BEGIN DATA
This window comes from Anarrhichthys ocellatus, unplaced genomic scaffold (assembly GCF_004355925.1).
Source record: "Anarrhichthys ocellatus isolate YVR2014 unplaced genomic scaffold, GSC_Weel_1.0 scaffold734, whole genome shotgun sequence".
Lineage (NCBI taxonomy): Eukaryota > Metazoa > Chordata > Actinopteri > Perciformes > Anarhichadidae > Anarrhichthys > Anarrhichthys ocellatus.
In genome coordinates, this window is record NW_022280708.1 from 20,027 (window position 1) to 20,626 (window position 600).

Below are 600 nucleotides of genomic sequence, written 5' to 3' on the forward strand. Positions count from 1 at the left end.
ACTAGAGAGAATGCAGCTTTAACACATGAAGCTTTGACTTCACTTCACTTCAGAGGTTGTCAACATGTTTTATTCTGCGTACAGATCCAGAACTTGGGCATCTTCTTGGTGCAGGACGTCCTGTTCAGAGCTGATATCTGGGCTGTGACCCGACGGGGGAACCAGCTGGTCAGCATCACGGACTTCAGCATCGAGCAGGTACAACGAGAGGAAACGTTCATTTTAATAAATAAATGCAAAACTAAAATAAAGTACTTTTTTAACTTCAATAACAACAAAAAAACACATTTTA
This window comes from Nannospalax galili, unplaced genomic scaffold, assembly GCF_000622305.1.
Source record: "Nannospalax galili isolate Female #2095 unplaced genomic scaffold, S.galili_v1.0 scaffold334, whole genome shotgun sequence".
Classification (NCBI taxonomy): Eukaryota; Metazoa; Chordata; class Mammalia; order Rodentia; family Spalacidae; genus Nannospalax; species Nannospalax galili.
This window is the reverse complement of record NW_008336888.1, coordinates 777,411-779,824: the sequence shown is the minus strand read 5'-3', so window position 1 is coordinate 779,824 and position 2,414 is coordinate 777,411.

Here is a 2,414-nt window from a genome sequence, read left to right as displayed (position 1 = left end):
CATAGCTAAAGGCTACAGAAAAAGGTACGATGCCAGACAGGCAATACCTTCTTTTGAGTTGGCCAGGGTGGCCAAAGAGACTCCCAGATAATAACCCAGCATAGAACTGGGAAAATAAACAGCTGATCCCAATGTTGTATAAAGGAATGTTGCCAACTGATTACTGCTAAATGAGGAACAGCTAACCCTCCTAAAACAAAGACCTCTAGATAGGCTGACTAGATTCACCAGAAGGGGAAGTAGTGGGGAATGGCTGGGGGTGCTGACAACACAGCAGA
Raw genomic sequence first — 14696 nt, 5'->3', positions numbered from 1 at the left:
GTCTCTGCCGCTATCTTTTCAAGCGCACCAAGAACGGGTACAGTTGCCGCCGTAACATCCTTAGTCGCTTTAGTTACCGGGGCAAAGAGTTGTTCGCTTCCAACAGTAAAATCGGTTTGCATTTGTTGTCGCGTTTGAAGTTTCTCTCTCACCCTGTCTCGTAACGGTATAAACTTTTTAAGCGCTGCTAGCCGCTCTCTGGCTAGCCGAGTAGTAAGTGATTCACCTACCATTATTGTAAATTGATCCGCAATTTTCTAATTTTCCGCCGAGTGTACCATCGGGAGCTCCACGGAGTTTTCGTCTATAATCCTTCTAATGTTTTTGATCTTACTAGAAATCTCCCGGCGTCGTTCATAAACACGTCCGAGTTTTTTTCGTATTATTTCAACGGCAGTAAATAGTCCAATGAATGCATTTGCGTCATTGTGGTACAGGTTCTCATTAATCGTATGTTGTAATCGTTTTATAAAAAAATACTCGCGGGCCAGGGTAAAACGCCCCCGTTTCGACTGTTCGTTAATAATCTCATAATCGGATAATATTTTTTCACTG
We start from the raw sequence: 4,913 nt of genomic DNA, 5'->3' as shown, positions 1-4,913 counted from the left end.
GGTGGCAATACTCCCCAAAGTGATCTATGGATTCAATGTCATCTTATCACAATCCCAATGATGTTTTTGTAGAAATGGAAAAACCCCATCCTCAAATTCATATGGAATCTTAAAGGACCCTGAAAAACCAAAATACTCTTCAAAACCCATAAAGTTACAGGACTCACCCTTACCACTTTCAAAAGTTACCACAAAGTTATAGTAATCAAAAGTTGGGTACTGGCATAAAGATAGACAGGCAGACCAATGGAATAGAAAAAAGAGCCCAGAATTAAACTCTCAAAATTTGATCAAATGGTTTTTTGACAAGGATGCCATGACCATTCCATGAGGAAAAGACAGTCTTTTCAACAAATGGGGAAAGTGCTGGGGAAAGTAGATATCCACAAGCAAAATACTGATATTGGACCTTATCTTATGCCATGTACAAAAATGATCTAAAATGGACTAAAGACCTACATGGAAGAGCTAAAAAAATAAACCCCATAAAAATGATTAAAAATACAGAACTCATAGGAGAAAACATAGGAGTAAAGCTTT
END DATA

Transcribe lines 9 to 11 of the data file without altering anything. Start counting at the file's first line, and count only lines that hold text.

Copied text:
Classification (NCBI taxonomy): Eukaryota; Metazoa; Chordata; class Mammalia; order Rodentia; family Spalacidae; genus Nannospalax; species Nannospalax galili.
This window is the reverse complement of record NW_008336888.1, coordinates 777,411-779,824: the sequence shown is the minus strand read 5'-3', so window position 1 is coordinate 779,824 and position 2,414 is coordinate 777,411.

Here is a 2,414-nt window from a genome sequence, read left to right as displayed (position 1 = left end):